Today is a holiday due to the start of holy week, so we get a chance to explore Tablas island as well as the surrounding area. We have decided to go to Calatrava after seeing some pictures from one of our local friends. Our host mom, Ate Mareli has never been there before either so it is the perfect opportunity to discover something new together. As mothers do, she has prepared a large feast to take with us and made all of the arrangements. In the morning, a private jeepney arrives to take all of us there.
As we travel our three hour journey, we stop along the way to pick up unexpected passengers, people along the road who need a ride. We have plenty of room and we’re going in that direction anyways; sure why not? In America, the chance of a privately hired vehicle picking up others is pretty slim, but for Filipinos, this is the norm. We stop in Odiongan, the biggest town on the island, dropping off a small family and picking up more fruits and water for our trip. The scenery to Calatrava is breathtaking; we go up mountains, travel dirt roads, pass through barangays (small towns or neighborhoods) with glimpses of the coast from the road.
We finally arrive in Calatrava and load our food, belongings and at least 13 people, my family for today, pile onto a boat about 2 arm lengths wide. We sail across the ocean; the song from Moana as my mental theme song. She was pretty brave to be going across the ocean on a raft and a sail; I think that this small motor boat seems a little too risky to be out in the sea. The Philippines is made of 7,107 islands and we pass a few of them along the way. Whose job it was to count all of those islands?
Some of them are inhabited by people. I wonder how often they leave the island to get supplies or medical care. My rotation is called remote island medicine. But at least we live in a town with stores and restaurants. Where they live: THAT is true remote island medicine!
We arrive at our eating site, a resort called turtle cove. It’s beautiful! White sandy beaches, clear teal water within a wall of mountains.
We set up the food: rice (it’s with every meal, even breakfast) chicken adobo, pancit bihon, salted egg salad, puto, Filipino spaghetti, fresh fish, jicama, Asian mangos, watermelon and melon. I will never starve in the Philippines, we eat constantly! I eat a plate and go back into the water.
Later we travel to another part of the island, going over a mountain and discover our own private beach. There is a small swing and high cliff where the boys jump off. I get brave and jump also, landing on my butt in the shallow water. We play in the sand and the water, and I’m glad I brought my goggles; you can see all the coral and plants under the water. I find a small black and yellow stripped fish and follow him until he disappears into the sea. Years ago, my husband’s wedding ring was lost in the Atlantic ocean near the Bahamas. Today we find a gopro camera under the water. I guess it’s an even exchange.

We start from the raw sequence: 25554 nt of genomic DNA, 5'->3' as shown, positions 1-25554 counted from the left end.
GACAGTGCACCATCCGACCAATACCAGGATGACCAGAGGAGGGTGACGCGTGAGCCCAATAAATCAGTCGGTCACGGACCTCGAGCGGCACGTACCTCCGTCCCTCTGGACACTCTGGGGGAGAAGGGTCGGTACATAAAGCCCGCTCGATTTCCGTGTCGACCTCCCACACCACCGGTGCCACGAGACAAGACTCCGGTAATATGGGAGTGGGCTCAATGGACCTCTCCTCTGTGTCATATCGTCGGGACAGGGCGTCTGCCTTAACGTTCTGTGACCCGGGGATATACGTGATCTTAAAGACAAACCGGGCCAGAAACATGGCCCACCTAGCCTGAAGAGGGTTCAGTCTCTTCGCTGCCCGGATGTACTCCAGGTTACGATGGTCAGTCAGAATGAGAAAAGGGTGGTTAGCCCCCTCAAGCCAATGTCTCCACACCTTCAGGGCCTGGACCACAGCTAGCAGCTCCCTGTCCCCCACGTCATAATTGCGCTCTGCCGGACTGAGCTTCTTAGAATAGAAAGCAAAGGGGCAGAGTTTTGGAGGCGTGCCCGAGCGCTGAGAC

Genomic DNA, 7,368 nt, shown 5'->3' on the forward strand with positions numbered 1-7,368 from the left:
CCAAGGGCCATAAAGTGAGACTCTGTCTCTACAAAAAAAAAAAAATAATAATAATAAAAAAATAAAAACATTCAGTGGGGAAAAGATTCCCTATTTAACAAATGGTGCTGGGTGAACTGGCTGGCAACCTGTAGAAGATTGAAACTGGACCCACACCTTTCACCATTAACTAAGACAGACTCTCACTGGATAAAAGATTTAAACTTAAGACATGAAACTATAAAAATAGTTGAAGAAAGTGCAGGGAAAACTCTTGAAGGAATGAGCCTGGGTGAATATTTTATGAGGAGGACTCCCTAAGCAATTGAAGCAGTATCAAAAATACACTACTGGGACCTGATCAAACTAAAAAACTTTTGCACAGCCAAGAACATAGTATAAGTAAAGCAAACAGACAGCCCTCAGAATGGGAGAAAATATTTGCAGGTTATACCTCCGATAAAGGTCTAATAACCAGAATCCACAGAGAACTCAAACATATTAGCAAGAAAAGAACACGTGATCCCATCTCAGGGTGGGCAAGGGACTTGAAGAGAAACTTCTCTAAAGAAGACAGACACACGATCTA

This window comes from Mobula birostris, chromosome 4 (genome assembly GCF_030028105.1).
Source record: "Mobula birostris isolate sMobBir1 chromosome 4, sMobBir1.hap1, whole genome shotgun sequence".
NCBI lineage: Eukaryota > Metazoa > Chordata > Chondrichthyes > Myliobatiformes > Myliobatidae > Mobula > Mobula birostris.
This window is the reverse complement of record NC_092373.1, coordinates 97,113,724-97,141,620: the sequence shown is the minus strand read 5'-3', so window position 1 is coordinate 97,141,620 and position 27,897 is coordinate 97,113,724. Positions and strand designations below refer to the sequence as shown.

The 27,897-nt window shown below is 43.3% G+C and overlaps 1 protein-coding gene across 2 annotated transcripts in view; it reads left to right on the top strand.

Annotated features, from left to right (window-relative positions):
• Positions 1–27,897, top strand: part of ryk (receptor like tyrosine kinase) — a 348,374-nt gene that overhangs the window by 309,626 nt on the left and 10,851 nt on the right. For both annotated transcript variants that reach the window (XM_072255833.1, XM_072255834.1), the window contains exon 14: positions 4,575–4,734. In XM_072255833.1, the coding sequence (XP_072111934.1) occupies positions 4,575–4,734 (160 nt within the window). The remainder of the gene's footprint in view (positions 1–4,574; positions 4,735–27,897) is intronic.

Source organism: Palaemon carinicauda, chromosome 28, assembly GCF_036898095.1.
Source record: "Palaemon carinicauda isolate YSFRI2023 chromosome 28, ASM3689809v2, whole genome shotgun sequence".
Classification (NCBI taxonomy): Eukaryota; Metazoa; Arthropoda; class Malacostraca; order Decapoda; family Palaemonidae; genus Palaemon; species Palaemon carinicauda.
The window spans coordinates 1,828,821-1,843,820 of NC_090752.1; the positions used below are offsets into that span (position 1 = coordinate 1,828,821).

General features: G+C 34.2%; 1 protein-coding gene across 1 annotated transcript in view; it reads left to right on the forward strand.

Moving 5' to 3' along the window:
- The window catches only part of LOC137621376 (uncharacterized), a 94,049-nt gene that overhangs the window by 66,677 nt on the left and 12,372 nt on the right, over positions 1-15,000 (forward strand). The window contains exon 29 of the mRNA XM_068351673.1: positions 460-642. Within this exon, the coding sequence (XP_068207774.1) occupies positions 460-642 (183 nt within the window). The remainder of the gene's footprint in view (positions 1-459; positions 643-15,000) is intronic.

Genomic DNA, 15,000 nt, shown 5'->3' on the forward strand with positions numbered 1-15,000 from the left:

I find a large rock in the middle of the sea and claim it as island 7, 108 of the Philippines. We leave the beach after many selfies, sun and burying each other in the sand. When we get back, we eat again, not even two hours later. I try to make a small plate, but Ate Mareli keeps bringing me more food. I tell her that I want the small piece and point to it, but suddenly she doesn’t understand English and scoops me a big piece anyways.
We pack up and get back on the boat to go island hopping. We see more beaches and dock at a mountainous island. There is no room at the makeshift port so we dock onto another family’s boat and climb through, crashing their party. When we get out, there are so many rocks and a hike to the ledge. I pray again that I make it home to see my family again as I battle the terrain to get a view from the top.
We sail back to Calatrava and ride a different route home, making a complete circle on the island. I enjoyed hanging with my Filipino family today and making lifelong friends and memories.